Results of Cumbria in Bloom 2018
|Cumberland News Trophy||Tidy Village||Winner|
|Cavendish Trophy||Greening grey Britain for wildlife
Bolton Primary School
|Friends of the Lake District Trophy||Best sustainable development||Runner-up|
|Strikes Houghton Hall Trophy||Best Village||Winner|
|Kimberley Clark Trophy||Best Village Overall||Winner|
|Cumbria in Bloom Pride in your Community Award||Gold|
|RHS It’s Your Neighbourhood Awards||
The ethos for Bolton in Bloom remains to keep the village as attractive as possible, litter free and the verges tidy. We have volunteers looking after plants, providing plants and watering. Rowan Hastwell is coordinating the sponsors of the various planters around the village.
The Bolton in Bloom committee and supporters have planted the oak avenue, crocuses on the Village Green and approaches to the village. We are planning to plant more daffodils. Buddleias have been planted on the Village Green.
Dean Dewey has made new planters for the Memorial Hall railings, and a planter for North End.
Brian and Sheila Summerscales have looked after the bird feeders, bird boxes and bug hotel on the Memorial Field
John Hastwell built a lovely circular seat around the oak tree on the field.
Shelagh Leyland secured a Heritage Lottery Grant to fund the construction of a circular stone seat on the field. Colin Bulmer and Jim Wood and other helpers completed the stonework, and an explanatory notice was erected. We will be funding trees round the new stone seat.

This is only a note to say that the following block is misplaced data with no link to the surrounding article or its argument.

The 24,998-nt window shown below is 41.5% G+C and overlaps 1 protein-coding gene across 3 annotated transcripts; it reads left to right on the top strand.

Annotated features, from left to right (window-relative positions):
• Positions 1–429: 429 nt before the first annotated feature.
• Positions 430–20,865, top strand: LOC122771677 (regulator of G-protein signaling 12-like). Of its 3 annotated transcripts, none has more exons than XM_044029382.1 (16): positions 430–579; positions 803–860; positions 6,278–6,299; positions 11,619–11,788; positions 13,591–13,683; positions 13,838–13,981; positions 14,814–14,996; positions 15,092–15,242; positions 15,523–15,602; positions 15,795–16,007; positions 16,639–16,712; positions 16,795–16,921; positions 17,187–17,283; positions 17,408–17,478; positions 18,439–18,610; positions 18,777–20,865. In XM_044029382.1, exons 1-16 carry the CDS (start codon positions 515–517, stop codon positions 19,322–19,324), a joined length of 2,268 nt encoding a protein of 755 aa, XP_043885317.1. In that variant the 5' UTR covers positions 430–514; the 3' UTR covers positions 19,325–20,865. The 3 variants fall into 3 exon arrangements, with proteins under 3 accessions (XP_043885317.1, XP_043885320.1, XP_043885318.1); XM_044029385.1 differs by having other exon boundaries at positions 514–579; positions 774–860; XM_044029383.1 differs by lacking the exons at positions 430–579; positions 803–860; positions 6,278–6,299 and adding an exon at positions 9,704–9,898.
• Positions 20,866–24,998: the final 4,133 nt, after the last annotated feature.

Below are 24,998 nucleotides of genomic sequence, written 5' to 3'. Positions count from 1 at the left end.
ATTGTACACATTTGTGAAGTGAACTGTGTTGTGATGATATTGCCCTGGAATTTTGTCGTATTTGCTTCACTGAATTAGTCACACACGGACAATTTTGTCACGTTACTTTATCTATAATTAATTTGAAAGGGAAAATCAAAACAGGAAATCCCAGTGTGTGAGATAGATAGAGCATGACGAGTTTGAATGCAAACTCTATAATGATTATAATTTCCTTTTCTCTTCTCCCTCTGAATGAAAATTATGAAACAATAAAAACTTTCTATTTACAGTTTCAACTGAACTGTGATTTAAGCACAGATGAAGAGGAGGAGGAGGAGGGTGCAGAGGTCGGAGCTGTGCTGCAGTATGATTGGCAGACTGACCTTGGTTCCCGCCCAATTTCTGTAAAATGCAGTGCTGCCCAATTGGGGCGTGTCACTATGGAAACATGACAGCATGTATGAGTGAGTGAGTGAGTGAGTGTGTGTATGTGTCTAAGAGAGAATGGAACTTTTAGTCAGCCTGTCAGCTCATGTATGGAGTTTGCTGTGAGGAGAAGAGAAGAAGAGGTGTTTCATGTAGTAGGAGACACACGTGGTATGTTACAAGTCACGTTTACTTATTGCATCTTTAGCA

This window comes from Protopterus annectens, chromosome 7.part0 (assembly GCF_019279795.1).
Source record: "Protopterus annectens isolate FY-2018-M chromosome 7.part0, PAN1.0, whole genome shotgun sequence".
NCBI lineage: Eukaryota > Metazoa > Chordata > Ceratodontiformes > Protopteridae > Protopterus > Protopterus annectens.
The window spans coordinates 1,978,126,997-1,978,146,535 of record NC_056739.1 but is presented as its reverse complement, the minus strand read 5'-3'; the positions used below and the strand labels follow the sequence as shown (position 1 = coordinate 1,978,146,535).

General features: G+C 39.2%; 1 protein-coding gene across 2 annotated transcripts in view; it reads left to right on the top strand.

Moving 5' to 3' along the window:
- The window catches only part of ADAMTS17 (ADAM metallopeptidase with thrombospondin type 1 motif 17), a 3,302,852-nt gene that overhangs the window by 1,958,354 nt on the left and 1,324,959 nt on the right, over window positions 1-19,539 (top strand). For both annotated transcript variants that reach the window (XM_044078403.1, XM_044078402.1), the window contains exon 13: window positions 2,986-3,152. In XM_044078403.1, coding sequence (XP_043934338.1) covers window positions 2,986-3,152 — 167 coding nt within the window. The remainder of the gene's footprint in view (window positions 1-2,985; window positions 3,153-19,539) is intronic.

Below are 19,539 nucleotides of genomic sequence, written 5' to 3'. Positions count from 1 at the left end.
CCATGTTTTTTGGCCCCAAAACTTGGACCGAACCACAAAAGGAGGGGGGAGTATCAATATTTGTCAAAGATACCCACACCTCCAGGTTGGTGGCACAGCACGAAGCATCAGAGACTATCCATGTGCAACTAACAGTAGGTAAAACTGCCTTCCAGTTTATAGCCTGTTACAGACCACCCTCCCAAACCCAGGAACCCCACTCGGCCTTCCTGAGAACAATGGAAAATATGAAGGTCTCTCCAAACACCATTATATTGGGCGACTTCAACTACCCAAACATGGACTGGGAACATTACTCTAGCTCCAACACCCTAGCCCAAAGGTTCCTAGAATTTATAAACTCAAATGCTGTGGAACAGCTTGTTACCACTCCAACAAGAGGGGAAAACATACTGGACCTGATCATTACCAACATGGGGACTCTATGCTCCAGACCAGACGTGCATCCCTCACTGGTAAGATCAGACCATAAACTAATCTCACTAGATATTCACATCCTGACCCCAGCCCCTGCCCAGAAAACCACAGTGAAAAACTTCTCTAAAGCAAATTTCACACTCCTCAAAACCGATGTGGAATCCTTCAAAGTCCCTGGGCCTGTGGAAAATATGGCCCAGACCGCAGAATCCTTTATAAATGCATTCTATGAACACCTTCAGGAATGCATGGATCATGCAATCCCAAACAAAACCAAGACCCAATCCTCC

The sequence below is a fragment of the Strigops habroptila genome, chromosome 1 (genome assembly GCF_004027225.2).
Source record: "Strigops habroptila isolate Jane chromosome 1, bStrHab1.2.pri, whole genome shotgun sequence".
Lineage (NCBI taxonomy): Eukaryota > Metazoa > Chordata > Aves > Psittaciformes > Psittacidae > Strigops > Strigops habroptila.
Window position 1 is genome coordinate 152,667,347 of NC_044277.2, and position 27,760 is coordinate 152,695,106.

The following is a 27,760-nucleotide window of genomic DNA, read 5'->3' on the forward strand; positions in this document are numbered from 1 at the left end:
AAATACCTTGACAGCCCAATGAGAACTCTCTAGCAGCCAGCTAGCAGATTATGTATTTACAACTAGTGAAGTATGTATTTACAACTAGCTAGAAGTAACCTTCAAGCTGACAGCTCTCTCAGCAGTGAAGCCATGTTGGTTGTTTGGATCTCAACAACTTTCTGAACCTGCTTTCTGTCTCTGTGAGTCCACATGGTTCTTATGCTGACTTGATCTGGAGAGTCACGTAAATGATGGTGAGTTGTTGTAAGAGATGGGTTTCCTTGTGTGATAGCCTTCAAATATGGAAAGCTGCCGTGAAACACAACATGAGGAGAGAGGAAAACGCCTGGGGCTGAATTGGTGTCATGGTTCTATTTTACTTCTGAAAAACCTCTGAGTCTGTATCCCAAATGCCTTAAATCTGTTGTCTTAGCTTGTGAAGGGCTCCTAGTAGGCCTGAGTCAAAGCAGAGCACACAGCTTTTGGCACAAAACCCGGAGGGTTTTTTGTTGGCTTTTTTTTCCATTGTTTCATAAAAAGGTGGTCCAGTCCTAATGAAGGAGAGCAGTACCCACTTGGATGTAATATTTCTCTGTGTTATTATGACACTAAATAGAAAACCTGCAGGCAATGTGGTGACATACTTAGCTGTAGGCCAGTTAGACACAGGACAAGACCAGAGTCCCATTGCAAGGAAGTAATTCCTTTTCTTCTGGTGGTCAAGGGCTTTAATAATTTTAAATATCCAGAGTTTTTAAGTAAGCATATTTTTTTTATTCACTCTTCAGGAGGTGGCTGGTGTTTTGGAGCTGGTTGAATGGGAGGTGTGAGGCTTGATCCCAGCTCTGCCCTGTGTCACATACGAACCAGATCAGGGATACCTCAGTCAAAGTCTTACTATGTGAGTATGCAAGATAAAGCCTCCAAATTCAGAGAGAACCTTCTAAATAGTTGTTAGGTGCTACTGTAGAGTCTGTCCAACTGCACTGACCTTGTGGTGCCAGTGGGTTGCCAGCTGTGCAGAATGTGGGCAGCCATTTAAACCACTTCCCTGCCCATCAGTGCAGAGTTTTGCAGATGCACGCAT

Penny and Dean Dewey arranged a talk and film show by Peter Tasker from Hilltop Gardens.
Penny and Dean, with John and Rowan Hastwell organised a very successful Open Gardens and Vintage Vehicle Display in July, and they also produced an excellent photograph booklet of several of the village gardens.
We have been supported by the Parish Council. The school has been supported by Bolton in Bloom during Nature Week. The school has also been involved with the stone bench project.
The current Committee is:
Ann Shepherd Chair
Helen Gerrish (since Sep 19)
Mike Gerrish (Secretary since Sep 19)
The year started with some changes in the Committee. Ann Shepherd stood down as Chair after ten years of excellent service. Helen Gerrish agreed to take over as Chair. Ann was happy to remain on the Committee. Sheila Summerscales decided to stand down from the Committee and was thanked for several years of service, in particular the hard work she and Brian took on to ensure the success of the village entry in the Cumbria in Bloom competition.
An Open Meeting was held in early March, attended by 25 villagers. At the meeting Helen launched the Bolton Gardeners Forum. The forum would be open to any villagers interested in gardening. Its purpose is to support gardeners by arranging plant sales/swaps, giving advice and answering questions, visits to local open gardens, guest speakers and anything else required. An Open Meeting was arranged for the end of March.
This was immediately scuppered by the arrival of Covid-19 and the ensuing lock downs and restrictions. No meetings or events for the Gardeners Forum could be held, and this was the case for the whole year. However, not everything ground to a halt, and we were able to carry out some good work during the year, including socially distanced Committee Meetings.
Compost Bins. Committee members Jo Pattinson and Martin Fagan did sterling work in sorting out the contents of the three bins on the Memorial Field, and labeling each. There is now one bin for new materials for composting. The others are now in the process of composting.